Informal settlements in South Africa have informal shops. This one is in an old 40-feet container in Hopland, Stanford, South Africa.
Many tourists to Cape Town visit the Waterfront. Alas … next to the Waterfront is the Watershed; a new building (with a yellow top gable). It’s one of those few places in the Mother City where one can buy truly South African made souvenirs. And unique these are!!! Unfortunately the Watershed is severely under-marketed by the tourism authorities and travel organisations. Pity, pity….
Helon Melon is one of those outlets in the Watershed. The owner and name-giver deals directly with the designers and crafts people who supply this shop. The prices are very reasonable. Helon Melon also has some of her own staff engaged in creating unique pieces; from jewellery to clothing and everything in between.
One of the finest educational museums to visit in the Western Cape, South Africa is the one dedicated to the Portuguese explorer Bartolomeu Dias (sometimes written as Diaz) in Mossel Bay. The nice thing is the lack of coffee corners, restaurants and ‘Made in China’ souvenir shops but somewhere hidden within the museum is a shop with locally made crafts related to the museum and the town. Coffee and food outlets are plenty nearby.
In the centre of the museum is a big hall with in it a replica of the vessel the explorer discovered Mossel Bay in 1588. Most pictures in this photo-gallery show details of this vessel. Lots of ropes… But there is plenty more of curiosities to experience!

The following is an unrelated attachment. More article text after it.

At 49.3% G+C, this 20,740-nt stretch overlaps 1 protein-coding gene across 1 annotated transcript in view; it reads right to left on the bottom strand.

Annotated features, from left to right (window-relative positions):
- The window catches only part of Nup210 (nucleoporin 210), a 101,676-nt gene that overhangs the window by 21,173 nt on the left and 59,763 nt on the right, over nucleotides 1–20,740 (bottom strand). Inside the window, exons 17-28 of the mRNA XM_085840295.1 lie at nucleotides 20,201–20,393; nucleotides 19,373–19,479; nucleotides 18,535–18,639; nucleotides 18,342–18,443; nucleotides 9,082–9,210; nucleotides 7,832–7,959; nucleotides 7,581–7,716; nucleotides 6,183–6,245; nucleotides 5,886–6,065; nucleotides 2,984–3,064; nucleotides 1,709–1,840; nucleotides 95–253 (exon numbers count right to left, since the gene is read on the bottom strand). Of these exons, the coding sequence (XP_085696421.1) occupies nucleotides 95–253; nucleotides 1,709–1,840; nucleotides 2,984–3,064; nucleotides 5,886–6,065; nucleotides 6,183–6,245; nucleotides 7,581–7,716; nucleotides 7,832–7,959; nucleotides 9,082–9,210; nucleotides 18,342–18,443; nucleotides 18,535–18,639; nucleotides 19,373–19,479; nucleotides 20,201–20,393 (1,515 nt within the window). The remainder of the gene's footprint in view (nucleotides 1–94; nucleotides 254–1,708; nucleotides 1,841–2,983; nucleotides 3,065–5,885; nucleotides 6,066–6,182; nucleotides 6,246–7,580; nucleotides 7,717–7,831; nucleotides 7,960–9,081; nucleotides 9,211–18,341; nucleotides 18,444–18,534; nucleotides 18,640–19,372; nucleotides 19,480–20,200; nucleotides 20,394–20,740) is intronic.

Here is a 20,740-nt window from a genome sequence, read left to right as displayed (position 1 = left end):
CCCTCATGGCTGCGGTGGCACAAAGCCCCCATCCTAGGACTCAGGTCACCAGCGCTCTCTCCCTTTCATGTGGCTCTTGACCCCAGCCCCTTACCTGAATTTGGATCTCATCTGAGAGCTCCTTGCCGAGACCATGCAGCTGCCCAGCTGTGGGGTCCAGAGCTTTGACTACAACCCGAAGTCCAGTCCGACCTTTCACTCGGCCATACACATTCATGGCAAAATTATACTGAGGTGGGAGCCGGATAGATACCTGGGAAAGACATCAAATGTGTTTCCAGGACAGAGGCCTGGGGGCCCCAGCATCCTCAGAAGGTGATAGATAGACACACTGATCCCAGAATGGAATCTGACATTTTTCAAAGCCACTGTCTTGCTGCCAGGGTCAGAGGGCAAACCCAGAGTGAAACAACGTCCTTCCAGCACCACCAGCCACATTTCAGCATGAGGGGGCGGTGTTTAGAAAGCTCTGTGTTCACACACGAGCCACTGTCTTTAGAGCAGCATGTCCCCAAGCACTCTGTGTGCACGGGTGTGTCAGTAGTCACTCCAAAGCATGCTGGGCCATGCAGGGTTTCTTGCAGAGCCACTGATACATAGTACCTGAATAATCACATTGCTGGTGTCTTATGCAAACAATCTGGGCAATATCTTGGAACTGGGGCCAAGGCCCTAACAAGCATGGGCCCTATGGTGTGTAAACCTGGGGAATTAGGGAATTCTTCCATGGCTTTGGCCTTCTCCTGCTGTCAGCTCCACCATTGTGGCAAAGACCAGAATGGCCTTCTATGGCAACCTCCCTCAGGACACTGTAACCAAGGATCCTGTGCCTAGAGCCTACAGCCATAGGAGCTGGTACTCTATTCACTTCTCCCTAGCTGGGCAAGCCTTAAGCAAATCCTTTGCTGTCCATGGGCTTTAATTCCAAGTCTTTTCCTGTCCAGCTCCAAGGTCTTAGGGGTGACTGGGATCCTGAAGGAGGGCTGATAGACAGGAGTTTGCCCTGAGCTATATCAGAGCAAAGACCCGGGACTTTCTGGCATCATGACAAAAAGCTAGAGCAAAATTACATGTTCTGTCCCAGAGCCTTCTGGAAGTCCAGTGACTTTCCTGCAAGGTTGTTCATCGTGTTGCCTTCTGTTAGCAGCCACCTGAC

Not mentioned in any known travel itinerary is the shop window in Stanford, South Africa. It’s in the main Victoria Street at the Stanford Hotel. It’s there where The Angel of Stanford resides. Every now and than ‘shebeen owner’ Penny van den Berg redecorates the windows with her ‘girls’. And that is quite a process of meticulous fitting the right dresses, the right wigs and the right gadgets for the right occasion. This week Penny is in heavenly spheres and all her thoughts are with angels. Her installations are a true art. She does not only use the windows but also the space behind thus also using the old shopping counter and the cupboard behind. From her childhood onwards Penny has been collecting dolls in all sizes; from a tiny Swedish ‘Pippie Langkous’ to life-size fashion dolls. And there is something more to it as well; every time when a known villager passes away Penny adds a candle behind the window and this candle, accompanied by a picture of the deceased, will burn until after the funeral. For all on a road trip in South Africa and co-incidentally in the area it’s worthwhile to take a turn into Stanford. After about 1 kilometer the window is on the right.